The business case for Consumer Duty compliance


Ian Hughes, CEO of Consumer Intelligence, made the business case for putting customers at the heart of everything an organisation does during his presentation at ILC’s inaugural Risk and Compliance event, which took place at etc Venues in Manchester on 15 November.

Themed, ‘Consumers – more than just a duty,’ the event, which was sponsored by Albany Group, First Central, Gallagher Bassett and Padda Consulting, highlighted how insurers and suppliers can work together to improve the customer journey and at the same time meet stricter legislative rules.

Evolution

During his session, ‘The Evolution of Consumer Duty,’ Ian brought the issue back to people to emphasise the personal aspect of good service and fair value.

He said, “In 1962 John F Kennedy said it was an age of change and challenge, knowledge and ignorance, and that the greater our knowledge, the greater our ignorance. He was talking about putting a man on the moon, but what he said then is still true today; we have great knowledge and great ignorance.”

Ian explained how lessons around delivering fair outcomes have not been learned, pointing to the case of Susan Plevin, who took out a loan from Paragon Financial Services and was disgusted by how much commission they got paid for payment protection insurance. She took them to court, and eventually the Supreme Court ruled in her favour, establishing the Plevin Ruling.

“That proved that you can’t rip off customers,” Ian said. “But we haven’t learned our lesson.”

Ian then cited Hamish Ogston, who introduced insurance against losing your bank card, only to be fined £10.5m by the FCA for selling customers products they didn’t need.

Scope

Explaining the scope of current legislation and obligation, Ian then pointed to the case of Karen Beaumont, a resident who discovered that Providence Wharf Property Management Association had been paid a commission of £1.6m by an insurance company to ensure insurance claims from their tenants went through them.

Although Karen wasn’t a direct customer of the insurance company, the practice impacted her costs and, again, the ruling went in her favour.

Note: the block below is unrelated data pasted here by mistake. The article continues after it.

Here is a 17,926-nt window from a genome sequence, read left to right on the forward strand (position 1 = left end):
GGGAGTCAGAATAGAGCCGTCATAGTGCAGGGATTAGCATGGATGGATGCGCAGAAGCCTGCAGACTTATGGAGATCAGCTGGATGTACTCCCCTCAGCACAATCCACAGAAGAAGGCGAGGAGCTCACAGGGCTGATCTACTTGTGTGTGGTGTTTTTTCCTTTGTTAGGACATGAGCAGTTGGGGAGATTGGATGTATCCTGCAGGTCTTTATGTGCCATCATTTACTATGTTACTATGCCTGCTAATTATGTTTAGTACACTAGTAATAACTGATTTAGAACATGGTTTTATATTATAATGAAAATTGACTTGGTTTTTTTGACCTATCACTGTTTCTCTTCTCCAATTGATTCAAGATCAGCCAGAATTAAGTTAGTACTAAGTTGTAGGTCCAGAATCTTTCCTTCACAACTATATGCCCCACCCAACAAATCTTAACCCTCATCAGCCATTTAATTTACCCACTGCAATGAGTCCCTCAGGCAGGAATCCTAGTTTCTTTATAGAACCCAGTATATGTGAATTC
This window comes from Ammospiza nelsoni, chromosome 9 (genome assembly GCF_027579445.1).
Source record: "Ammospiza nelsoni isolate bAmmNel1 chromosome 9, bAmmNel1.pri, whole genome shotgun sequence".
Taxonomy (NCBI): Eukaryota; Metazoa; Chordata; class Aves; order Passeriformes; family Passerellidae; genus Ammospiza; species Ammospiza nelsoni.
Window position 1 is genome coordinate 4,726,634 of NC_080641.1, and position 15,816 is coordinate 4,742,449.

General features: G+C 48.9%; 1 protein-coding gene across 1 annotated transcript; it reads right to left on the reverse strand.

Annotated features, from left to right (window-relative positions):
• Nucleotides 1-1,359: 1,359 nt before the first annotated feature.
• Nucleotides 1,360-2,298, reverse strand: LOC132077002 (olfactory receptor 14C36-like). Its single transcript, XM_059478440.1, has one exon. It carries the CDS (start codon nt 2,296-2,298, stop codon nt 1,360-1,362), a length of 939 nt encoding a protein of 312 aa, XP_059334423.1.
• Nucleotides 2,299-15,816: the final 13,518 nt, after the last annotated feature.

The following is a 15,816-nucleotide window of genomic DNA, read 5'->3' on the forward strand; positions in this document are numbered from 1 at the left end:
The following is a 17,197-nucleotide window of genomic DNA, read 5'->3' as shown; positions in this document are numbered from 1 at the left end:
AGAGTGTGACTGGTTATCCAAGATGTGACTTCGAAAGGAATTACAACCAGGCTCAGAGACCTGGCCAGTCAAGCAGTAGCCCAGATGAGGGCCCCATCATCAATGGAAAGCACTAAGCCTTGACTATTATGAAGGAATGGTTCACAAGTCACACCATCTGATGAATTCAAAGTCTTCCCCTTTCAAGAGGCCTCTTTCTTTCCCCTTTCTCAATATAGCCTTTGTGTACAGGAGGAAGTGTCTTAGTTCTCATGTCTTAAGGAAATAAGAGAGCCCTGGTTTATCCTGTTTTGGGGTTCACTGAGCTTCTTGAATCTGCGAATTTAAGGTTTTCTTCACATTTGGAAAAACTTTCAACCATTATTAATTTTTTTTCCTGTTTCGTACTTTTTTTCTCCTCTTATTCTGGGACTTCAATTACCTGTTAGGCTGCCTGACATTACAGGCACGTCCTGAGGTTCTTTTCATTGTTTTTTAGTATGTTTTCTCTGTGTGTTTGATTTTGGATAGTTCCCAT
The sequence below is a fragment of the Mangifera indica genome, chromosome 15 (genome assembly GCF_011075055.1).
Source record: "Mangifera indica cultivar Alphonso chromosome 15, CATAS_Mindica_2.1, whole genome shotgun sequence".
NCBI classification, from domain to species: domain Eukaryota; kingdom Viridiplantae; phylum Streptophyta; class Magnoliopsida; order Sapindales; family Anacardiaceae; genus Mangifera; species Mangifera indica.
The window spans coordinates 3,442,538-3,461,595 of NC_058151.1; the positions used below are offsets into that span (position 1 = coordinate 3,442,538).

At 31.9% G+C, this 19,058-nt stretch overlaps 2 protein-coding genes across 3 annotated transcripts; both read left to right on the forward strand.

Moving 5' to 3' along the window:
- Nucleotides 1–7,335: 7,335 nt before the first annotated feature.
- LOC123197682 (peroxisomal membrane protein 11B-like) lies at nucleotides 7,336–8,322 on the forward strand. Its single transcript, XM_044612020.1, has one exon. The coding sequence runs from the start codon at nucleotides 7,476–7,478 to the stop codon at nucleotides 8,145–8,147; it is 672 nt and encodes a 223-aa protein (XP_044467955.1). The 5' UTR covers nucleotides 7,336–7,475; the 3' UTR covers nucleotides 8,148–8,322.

Ian explained, “Most people in the supply chain think Consumer Duty doesn’t affect them. They think it’s only about insurers. But what this shows us is that it’s entirely about the supply chain. Every single thing that has an impact on what the consumer pays is part of Consumer Duty.”

Warning

While Consumer Duty is still in its infancy and has yet to really bite companies that aren’t complying, Ian believes it is just a matter of time.

In a recent open letter to CEOs of UK pension providers and investment firms, Lucy Castledine of the FCA said, “Too many firms are not considering all the revenue streams from consumers across all aspects of the value chain. We expect your firm to change these practices if they exist and to regularly assess the overall cost and value for money of your products and services and make changes where you think value is poor.”

This, Ian insisted, applies to insurers too, and he urged them to consider every single thing within the value chain that impacts pricing before the FCA comes calling.

Short-term

For some, the immediate cost implications are a dissuading factor, but Ian believes this is short-termism and ignores the benefits to businesses in terms of reputation, customer satisfaction, and profitability.

He revealed how Consumer Intelligence had worked with one customer who had been investigated by the FCA for over-charging on online transactional fees. By reducing fees immediately, which cost the company about £20m in fees in a three-month period, the company not only avoided FCA sanctions but also improved revenues by upwards of £100m a year as customers attracted by better terms flocked to the company.

Ian said, “The money that can be made in the next quarter is often blinding and bewildering, but if you do Consumer Duty right, you will make more money, without a shadow of a doubt.”

He concluded, “George Mallory once said he wanted to climb Mount Everest because it is there. Well, Consumer Duty is there, the ever-evolving needs and expectations of customers are there, and the possibility to build confidence is there. With every step we take towards better outcomes we move a little bit further, a little bit higher, and deliver a little bit more for our customers and for our shareholders.”

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